The Atlantic North Equatorial Countercurrent: Models and observations


  • Silvia L. Garzoli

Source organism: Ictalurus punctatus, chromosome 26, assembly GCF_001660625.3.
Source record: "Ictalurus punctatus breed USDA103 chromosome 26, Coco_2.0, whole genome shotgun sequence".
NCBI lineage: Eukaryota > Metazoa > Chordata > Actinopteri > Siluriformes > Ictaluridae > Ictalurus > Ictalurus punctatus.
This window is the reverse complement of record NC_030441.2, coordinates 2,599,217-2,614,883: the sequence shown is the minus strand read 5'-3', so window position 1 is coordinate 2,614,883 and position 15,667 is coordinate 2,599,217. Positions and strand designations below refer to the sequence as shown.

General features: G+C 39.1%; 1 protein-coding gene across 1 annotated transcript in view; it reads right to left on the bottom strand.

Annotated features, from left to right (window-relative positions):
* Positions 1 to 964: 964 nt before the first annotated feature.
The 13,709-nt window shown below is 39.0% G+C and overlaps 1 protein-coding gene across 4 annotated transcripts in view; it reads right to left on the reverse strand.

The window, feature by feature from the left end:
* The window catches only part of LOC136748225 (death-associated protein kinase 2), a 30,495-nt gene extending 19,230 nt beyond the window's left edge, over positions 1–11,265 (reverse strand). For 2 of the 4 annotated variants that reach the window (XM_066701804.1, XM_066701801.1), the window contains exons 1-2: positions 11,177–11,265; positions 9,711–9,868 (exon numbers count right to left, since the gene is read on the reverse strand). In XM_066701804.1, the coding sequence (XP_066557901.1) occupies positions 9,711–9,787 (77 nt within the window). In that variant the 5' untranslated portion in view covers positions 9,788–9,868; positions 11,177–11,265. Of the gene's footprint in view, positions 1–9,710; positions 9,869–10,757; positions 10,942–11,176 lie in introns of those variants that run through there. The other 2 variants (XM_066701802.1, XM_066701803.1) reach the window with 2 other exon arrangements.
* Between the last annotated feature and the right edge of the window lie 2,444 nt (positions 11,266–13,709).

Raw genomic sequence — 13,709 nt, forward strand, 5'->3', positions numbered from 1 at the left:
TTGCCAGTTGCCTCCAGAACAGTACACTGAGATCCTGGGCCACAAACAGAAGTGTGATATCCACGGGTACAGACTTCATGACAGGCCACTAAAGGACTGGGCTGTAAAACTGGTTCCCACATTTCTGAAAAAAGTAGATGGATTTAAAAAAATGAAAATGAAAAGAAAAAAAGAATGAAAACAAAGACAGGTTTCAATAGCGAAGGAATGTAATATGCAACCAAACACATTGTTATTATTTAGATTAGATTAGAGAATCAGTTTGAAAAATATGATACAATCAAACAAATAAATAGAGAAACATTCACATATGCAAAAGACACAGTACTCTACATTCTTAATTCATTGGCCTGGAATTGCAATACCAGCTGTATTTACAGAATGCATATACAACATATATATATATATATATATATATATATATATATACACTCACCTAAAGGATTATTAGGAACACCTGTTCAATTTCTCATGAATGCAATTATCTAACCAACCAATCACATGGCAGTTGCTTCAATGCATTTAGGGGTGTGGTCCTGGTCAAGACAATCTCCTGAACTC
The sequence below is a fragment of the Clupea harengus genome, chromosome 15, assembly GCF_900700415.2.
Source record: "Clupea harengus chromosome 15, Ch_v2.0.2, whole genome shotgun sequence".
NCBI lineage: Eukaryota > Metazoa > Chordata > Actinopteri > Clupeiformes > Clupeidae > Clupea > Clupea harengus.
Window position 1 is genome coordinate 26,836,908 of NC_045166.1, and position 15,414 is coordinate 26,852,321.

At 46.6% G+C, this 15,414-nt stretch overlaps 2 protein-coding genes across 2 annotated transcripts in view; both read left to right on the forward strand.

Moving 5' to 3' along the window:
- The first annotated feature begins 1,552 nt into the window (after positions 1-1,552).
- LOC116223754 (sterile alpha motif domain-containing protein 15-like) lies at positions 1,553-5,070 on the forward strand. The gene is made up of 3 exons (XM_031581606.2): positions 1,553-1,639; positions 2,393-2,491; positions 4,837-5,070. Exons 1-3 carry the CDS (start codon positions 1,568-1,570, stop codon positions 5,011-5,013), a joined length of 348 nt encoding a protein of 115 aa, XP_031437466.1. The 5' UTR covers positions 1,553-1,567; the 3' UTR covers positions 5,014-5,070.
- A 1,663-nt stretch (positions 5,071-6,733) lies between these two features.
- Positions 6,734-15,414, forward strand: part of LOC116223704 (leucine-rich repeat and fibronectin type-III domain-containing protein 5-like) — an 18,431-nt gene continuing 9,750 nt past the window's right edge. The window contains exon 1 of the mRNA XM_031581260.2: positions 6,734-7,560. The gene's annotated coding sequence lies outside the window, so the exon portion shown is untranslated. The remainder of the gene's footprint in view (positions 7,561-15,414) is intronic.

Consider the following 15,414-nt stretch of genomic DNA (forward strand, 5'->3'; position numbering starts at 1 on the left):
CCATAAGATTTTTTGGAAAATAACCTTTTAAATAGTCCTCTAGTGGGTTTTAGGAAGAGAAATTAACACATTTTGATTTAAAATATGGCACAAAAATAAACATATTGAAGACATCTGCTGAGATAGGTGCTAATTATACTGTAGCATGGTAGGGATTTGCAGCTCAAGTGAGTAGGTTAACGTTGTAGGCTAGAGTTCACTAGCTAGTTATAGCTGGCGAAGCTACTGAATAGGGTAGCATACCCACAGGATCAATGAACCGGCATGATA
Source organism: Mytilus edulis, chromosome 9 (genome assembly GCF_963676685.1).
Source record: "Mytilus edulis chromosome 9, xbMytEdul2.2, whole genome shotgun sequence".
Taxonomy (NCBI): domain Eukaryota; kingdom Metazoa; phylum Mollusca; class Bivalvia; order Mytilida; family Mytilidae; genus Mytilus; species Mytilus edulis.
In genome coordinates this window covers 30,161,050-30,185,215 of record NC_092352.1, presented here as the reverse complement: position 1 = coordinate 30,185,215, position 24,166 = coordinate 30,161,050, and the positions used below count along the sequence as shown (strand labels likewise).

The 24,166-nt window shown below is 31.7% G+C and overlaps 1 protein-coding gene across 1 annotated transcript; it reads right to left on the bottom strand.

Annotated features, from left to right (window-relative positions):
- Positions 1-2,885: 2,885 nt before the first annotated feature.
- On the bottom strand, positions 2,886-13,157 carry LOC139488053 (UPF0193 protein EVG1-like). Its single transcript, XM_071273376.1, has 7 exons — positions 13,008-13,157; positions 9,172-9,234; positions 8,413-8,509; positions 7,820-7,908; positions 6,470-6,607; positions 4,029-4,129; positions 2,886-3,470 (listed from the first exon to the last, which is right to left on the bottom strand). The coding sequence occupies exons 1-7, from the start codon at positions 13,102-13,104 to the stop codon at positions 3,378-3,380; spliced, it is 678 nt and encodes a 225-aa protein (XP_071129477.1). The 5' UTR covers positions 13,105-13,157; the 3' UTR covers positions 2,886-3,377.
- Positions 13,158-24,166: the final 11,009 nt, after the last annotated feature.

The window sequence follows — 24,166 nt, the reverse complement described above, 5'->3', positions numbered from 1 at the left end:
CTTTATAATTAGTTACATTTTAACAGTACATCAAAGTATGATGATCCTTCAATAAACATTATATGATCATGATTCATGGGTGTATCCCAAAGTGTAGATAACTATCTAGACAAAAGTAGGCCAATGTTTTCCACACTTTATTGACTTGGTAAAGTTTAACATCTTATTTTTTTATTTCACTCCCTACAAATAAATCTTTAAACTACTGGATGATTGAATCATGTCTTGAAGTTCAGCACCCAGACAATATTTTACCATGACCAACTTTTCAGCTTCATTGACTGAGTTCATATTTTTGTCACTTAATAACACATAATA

An analysis of the dynamic height and volume transport variability of the North Equatorial Countercurrent (NECC) in the western tropical Atlantic (west of 38°W) is presented. The study is based upon a subset of the data (16 month-long series of dynamic height obtained with an array of inverted echo sounders) collected in the tropical Atlantic during 1987 and 1988 as part of the National Science Foundation/Tropical Ocean-Global Atmosphere array. Results are compared with those from a previous work in the center of the basin (28°W); a wind product for 1987–1988 is jointly analyzed for further interpretation of the results. In order to obtain transports from the echo sounder data, which do not provide information on the vertical structure of the geostrophic velocities, the product from the Community Model Experiment (CME) is analyzed. In this way the present work follows the objectives: to provide a description of the dynamics of the NECC in a region where maximum reversal is predicted and compare the results with those in the center of the basin and, to validate the product of the CME model. A method for data compression is utilized to validate the model against the observations. Dynamic height and geostrophic velocities are calculated from observations and the CME product. The time-latitude variability of the dynamic height in the area of the NECC, for longitudes 38°W and 28°W, is studied. The comparison is quantified by means of the empirical orthogonal functions method. The analysis shows that the first mode of variability, due to the annual cycle of the currents (more than 60% of the total variance), is more important at 28°W than at 38°W. The second mode (22 to 25% of the total variance), more important at 38°W than at 28°W, represents, in addition to the semiannual signal, 30- to 60-day oscillations that have higher amplitudes west of 28°W and that are not a direct response to the wind stress. The model accurately reproduces these results. Observations show that the meridional displacement of the core of the NECC, observed in the center of the basin following the migration of the intertropical convergence zone, is less pronounced in the western basin. Instead, dipoles of negative and positive flow are observed at the time when the curl of the wind stress changes sign across the basin. The analysis of a wind stress product obtained for the period of time that the data were collected indicates that differences in time dependence are due to differences between the climatological forcing used to force the model and the 1987–1988 wind product. After validation, the model product is used to obtain a better approximation for calculating the geostrophic transport from the inverted echo sounder's data. Maximum values are observed during 1987 at 4.5°N, 38.5°W (44.7 Sv). These values are larger that the one observed at the same latitude at 44°W (35.3 Sv). While the mean geostrophic transports are larger at 38°W (17.8 Sv at 4.5°N, 38.5°W), due to the pulse observed at the end of 1987, the mean modeled transport decreases from east to west. For latitudes in the center of the analyzed area (9°N to the equator), the mean transport is 22.1 Sv at 44°W, 13.3 Sv at 38°W, and 8.3 Sv at 28°W.